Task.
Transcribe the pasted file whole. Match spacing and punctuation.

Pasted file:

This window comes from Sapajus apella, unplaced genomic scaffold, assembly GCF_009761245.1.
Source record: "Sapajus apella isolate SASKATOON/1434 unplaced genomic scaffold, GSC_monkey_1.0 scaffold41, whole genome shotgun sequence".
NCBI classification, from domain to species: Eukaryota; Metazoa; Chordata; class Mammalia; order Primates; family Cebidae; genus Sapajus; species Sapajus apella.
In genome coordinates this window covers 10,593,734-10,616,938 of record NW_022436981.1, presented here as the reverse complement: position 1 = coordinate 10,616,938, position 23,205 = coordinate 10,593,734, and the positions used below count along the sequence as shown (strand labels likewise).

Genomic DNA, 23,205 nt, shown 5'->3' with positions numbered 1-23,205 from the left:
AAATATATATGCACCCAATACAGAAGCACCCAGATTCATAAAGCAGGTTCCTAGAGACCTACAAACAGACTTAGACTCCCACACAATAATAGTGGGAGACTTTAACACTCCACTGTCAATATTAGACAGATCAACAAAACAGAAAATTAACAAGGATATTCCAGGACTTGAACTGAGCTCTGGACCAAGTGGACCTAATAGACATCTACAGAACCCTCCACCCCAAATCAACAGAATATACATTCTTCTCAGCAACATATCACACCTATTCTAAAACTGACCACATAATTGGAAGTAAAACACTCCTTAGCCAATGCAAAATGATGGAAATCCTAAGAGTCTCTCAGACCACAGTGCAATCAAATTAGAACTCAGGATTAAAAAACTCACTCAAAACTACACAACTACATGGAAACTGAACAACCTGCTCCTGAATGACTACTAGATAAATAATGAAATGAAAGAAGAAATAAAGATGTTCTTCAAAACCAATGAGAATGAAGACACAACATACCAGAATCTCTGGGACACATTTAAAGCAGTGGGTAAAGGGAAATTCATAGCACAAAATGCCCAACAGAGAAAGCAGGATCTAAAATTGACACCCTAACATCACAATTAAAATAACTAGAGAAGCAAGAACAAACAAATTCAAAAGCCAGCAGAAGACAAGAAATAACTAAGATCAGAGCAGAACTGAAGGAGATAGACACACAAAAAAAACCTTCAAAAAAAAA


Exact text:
This window comes from Sapajus apella, unplaced genomic scaffold, assembly GCF_009761245.1.
Source record: "Sapajus apella isolate SASKATOON/1434 unplaced genomic scaffold, GSC_monkey_1.0 scaffold41, whole genome shotgun sequence".
NCBI classification, from domain to species: Eukaryota; Metazoa; Chordata; class Mammalia; order Primates; family Cebidae; genus Sapajus; species Sapajus apella.
In genome coordinates this window covers 10,593,734-10,616,938 of record NW_022436981.1, presented here as the reverse complement: position 1 = coordinate 10,616,938, position 23,205 = coordinate 10,593,734, and the positions used below count along the sequence as shown (strand labels likewise).

Genomic DNA, 23,205 nt, shown 5'->3' with positions numbered 1-23,205 from the left:
AAATATATATGCACCCAATACAGAAGCACCCAGATTCATAAAGCAGGTTCCTAGAGACCTACAAACAGACTTAGACTCCCACACAATAATAGTGGGAGACTTTAACACTCCACTGTCAATATTAGACAGATCAACAAAACAGAAAATTAACAAGGATATTCCAGGACTTGAACTGAGCTCTGGACCAAGTGGACCTAATAGACATCTACAGAACCCTCCACCCCAAATCAACAGAATATACATTCTTCTCAGCAACATATCACACCTATTCTAAAACTGACCACATAATTGGAAGTAAAACACTCCTTAGCCAATGCAAAATGATGGAAATCCTAAGAGTCTCTCAGACCACAGTGCAATCAAATTAGAACTCAGGATTAAAAAACTCACTCAAAACTACACAACTACATGGAAACTGAACAACCTGCTCCTGAATGACTACTAGATAAATAATGAAATGAAAGAAGAAATAAAGATGTTCTTCAAAACCAATGAGAATGAAGACACAACATACCAGAATCTCTGGGACACATTTAAAGCAGTGGGTAAAGGGAAATTCATAGCACAAAATGCCCAACAGAGAAAGCAGGATCTAAAATTGACACCCTAACATCACAATTAAAATAACTAGAGAAGCAAGAACAAACAAATTCAAAAGCCAGCAGAAGACAAGAAATAACTAAGATCAGAGCAGAACTGAAGGAGATAGACACACAAAAAAAACCTTCAAAAAAAAA